In grisly scenes reminiscent of an Alfred Hitchcock horror film, a Singapore Airlines plane encountered a flock of birds when landing at Paris Charles de Gaulle airport on Thursday.

The Airbus A380 Superjumbo was on approach to the airport when it flew into multiple birds on the runway.

The results of which were captured by Donald Liew in a series of gruesome pictures.

The photos, published to facebook, show the nose and wings of the A380 stained with impact marks from the birds. The white livery of the Singapore fleet made for an even more grisly canvas on which the animals met their demise.

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Plane strike: The plane was photographed shortly after arrival to Paris Charles de Gaulle. Photo / Facebook
Plane strike: The plane was photographed shortly after arrival to Paris Charles de Gaulle. Photo / Facebook

A spokesperson for Singapore Airlines told the Straits Times that flight SQ336 was carrying 311 passengers when it struck the flock.

It appears the birds came away much worse off than the plane, which was deemed fit for service less than an hour later.

"Following inspections on the ground and cleaning, the aircraft was declared serviceable and it operated the return flight SQ335 to Singapore," The Times were told, with only a 45 minute delay for cleaning.

However this isn't always the case.

Collisions with birds - or 'bird strike' - has resulted in grounding of passenger planes and even fatal accidents.

In 1995 10 people were killed when a passenger jet suffered engine failure after hitting a flock of lapwings, flying out of Paris Le Bourget Airport.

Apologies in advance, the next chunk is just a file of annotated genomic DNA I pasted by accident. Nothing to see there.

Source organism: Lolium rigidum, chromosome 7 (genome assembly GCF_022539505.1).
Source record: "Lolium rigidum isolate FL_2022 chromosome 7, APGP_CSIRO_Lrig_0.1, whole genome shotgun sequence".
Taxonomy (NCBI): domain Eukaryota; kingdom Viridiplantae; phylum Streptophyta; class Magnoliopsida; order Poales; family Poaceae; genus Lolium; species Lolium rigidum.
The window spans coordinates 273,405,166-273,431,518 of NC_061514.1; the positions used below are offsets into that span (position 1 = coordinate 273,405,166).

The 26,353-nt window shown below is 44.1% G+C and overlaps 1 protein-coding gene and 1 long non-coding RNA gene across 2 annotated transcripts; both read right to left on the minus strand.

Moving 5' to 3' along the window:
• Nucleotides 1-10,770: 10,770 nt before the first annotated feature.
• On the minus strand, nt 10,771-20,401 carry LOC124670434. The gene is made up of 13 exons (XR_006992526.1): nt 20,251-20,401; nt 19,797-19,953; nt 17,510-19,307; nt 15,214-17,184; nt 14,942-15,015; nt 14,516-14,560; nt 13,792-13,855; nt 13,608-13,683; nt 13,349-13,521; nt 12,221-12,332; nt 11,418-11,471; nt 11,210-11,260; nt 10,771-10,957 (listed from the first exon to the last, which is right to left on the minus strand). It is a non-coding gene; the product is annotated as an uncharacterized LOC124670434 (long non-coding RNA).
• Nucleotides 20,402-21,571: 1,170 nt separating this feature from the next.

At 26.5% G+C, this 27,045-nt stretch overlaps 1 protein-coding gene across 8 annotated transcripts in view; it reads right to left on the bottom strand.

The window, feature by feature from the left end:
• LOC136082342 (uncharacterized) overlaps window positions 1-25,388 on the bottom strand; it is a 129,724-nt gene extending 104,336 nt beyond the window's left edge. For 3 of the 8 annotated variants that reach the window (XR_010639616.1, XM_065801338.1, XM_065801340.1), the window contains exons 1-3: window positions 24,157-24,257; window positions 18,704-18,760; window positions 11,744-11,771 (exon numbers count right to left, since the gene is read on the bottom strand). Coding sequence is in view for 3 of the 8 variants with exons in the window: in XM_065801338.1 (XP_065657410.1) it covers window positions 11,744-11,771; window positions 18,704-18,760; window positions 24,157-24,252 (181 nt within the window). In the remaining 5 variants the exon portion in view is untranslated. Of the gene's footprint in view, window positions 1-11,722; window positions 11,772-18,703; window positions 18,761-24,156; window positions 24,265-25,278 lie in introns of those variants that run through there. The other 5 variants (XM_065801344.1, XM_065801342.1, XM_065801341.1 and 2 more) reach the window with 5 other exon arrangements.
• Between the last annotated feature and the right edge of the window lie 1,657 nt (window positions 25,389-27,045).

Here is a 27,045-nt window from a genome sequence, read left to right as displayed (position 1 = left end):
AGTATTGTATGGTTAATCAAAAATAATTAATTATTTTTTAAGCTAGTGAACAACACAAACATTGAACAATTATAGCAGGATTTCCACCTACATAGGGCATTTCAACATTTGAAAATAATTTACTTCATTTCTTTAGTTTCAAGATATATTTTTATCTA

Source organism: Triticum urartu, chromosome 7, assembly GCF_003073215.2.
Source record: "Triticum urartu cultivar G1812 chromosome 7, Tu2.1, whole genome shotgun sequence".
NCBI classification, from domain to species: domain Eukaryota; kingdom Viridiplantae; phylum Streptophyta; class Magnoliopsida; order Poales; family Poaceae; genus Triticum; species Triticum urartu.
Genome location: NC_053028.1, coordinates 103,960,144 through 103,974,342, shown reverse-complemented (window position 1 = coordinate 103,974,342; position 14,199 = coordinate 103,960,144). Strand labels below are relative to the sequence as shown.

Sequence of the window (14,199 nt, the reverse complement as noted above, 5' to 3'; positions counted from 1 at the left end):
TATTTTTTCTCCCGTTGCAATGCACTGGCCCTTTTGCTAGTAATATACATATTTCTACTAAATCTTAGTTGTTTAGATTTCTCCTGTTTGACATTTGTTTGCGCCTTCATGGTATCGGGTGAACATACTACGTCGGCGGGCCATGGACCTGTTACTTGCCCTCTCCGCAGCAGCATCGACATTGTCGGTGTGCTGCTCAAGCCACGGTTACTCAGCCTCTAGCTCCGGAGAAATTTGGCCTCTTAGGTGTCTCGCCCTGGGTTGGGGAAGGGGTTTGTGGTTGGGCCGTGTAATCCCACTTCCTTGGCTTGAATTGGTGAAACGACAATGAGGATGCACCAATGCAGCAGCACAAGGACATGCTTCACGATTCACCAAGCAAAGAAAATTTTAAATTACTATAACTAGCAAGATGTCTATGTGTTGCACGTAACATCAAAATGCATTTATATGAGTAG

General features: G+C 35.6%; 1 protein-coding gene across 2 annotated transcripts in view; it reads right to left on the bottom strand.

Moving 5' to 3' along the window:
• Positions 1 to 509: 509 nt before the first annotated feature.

Wings: It is uncertain how many birds hit the Singapore plane. Photo / Facebook
Wings: It is uncertain how many birds hit the Singapore plane. Photo / Facebook

Perhaps the most high profile bird strike incident was the 2009 "Miracle on the Hudson" when an Airbus A320 encountered a flock of geese out of New York LaGuardia. Thankfully the US Airways pilots Chesley Sullenberger and Jeffrey Skiles were able to perform an emergency landing on the river Hudson, saving the lives of 150 passengers and 5 crew.

Bird strike is a big problem and airports invest large amounts of money trying to avoid air traffic encountering flying animals.

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This can involve low tech solutions such as loud gas cannons to scare away birds, to covering nearby lakes and reservoirs with floating plastic balls, displacing waterfowl.

Some airports have enlisted falconry experts to hunt down pesky pigeons using eagles and other birds of prey.

In Auckland, the International airport borders Manakau Harbour which is home to a rich ecosystem of birds and waterfowl.